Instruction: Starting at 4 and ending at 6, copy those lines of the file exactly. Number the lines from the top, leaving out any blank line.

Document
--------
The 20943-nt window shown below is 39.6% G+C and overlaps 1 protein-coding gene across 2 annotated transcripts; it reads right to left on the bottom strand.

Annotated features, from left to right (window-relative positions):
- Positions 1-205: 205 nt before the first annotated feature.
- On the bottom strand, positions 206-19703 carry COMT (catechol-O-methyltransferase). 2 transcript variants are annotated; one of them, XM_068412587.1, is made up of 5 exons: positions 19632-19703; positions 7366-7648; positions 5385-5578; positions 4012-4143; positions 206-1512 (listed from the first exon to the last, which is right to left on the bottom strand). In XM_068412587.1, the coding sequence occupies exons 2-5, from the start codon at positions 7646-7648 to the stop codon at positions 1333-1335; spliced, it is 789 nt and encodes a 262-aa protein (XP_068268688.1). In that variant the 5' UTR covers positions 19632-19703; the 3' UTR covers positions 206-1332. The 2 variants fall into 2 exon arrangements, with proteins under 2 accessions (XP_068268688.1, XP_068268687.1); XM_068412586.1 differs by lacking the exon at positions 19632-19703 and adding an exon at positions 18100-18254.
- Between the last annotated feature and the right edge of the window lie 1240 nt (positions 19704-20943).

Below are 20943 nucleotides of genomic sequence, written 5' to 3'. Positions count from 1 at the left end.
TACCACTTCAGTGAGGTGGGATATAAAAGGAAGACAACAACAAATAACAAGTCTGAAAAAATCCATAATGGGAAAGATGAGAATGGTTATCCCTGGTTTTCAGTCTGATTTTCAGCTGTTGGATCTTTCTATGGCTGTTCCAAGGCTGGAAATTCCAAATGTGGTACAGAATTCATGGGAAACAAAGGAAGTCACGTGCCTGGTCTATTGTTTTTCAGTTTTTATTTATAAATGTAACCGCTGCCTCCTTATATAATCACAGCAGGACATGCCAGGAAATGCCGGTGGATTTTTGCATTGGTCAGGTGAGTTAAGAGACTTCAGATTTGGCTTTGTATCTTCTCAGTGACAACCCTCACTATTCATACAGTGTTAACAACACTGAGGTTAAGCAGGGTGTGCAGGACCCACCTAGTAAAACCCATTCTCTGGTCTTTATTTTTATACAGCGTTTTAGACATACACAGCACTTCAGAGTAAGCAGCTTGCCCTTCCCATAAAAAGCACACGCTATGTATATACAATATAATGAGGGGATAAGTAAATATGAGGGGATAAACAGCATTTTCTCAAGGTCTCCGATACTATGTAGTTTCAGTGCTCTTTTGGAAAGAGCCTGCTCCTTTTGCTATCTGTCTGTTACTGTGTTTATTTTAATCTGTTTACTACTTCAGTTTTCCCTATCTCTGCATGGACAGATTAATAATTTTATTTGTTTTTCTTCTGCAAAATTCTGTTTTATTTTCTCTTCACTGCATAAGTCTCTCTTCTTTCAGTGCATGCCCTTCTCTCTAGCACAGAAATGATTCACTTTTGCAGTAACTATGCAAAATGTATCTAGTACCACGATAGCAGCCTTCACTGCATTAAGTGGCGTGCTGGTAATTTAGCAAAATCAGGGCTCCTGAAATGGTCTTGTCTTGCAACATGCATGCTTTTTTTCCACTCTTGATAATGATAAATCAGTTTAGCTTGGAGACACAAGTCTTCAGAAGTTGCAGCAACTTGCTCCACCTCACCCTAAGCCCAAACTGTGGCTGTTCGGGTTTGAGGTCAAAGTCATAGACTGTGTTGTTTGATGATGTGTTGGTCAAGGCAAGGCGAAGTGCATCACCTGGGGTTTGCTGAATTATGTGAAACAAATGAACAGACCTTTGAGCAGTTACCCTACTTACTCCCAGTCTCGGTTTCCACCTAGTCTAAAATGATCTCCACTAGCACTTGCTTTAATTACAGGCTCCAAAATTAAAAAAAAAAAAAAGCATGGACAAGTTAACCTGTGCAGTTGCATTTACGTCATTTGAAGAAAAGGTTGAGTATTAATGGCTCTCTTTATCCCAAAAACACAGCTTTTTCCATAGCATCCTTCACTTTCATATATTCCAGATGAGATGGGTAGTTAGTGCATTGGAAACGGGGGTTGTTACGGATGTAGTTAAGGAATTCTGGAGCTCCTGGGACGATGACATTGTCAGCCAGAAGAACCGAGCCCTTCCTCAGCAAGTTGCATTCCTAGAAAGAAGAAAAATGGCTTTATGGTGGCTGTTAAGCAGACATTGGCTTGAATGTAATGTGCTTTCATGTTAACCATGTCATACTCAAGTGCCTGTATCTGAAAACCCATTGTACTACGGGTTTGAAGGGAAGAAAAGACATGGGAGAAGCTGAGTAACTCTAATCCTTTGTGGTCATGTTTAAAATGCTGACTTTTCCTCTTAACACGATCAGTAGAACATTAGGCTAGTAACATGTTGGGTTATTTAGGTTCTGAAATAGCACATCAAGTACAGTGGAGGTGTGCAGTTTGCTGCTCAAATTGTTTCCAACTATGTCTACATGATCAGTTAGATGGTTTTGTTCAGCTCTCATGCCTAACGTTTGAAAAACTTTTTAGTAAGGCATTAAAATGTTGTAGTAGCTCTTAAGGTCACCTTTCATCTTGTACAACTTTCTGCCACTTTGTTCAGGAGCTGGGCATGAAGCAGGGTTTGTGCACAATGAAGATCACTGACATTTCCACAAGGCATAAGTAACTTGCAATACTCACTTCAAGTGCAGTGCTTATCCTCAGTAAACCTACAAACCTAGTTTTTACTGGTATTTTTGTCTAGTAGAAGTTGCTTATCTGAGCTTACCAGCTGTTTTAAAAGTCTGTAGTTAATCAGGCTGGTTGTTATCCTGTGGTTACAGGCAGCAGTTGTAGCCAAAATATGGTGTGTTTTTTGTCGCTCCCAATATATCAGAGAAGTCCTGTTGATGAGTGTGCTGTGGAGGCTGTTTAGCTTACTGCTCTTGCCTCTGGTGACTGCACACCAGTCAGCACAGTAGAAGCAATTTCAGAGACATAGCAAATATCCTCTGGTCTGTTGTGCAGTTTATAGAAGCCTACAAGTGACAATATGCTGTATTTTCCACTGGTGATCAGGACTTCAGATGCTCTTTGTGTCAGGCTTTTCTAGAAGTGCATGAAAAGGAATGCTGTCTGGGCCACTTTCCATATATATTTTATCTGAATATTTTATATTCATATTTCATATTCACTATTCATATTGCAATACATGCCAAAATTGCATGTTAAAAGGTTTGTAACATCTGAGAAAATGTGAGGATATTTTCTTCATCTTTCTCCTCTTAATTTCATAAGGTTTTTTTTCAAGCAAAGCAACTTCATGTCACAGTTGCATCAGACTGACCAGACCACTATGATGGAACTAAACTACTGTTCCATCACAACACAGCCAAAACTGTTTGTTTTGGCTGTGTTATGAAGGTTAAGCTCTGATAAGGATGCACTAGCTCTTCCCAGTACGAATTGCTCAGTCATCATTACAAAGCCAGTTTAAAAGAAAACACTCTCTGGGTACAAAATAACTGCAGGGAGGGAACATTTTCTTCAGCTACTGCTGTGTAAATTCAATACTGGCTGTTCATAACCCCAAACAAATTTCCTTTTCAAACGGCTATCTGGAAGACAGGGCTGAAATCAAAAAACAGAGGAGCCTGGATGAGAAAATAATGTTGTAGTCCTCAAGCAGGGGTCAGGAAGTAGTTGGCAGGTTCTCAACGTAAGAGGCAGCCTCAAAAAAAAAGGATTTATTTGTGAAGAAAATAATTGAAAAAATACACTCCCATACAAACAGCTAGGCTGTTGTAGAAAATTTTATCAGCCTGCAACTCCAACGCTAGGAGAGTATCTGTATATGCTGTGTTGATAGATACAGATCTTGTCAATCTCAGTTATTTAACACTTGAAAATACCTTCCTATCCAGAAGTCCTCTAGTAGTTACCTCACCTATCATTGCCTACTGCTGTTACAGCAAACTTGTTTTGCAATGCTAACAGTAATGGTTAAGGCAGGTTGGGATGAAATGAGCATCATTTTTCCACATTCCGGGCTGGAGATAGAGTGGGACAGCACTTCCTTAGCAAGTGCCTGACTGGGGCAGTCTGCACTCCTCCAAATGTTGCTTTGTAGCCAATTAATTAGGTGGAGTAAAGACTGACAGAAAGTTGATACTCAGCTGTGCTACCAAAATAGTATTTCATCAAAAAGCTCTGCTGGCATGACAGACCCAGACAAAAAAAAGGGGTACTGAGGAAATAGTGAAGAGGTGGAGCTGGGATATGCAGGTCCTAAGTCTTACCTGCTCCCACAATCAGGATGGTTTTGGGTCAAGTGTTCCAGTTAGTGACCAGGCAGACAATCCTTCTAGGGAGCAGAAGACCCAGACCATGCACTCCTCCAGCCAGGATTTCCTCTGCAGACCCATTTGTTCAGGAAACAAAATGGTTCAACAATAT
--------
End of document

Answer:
- On the bottom strand, positions 206-19703 carry COMT (catechol-O-methyltransferase). 2 transcript variants are annotated; one of them, XM_068412587.1, is made up of 5 exons: positions 19632-19703; positions 7366-7648; positions 5385-5578; positions 4012-4143; positions 206-1512 (listed from the first exon to the last, which is right to left on the bottom strand). In XM_068412587.1, the coding sequence occupies exons 2-5, from the start codon at positions 7646-7648 to the stop codon at positions 1333-1335; spliced, it is 789 nt and encodes a 262-aa protein (XP_068268688.1). In that variant the 5' UTR covers positions 19632-19703; the 3' UTR covers positions 206-1332. The 2 variants fall into 2 exon arrangements, with proteins under 2 accessions (XP_068268688.1, XP_068268687.1); XM_068412586.1 differs by lacking the exon at positions 19632-19703 and adding an exon at positions 18100-18254.
- Between the last annotated feature and the right edge of the window lie 1240 nt (positions 19704-20943).

Below are 20943 nucleotides of genomic sequence, written 5' to 3'. Positions count from 1 at the left end.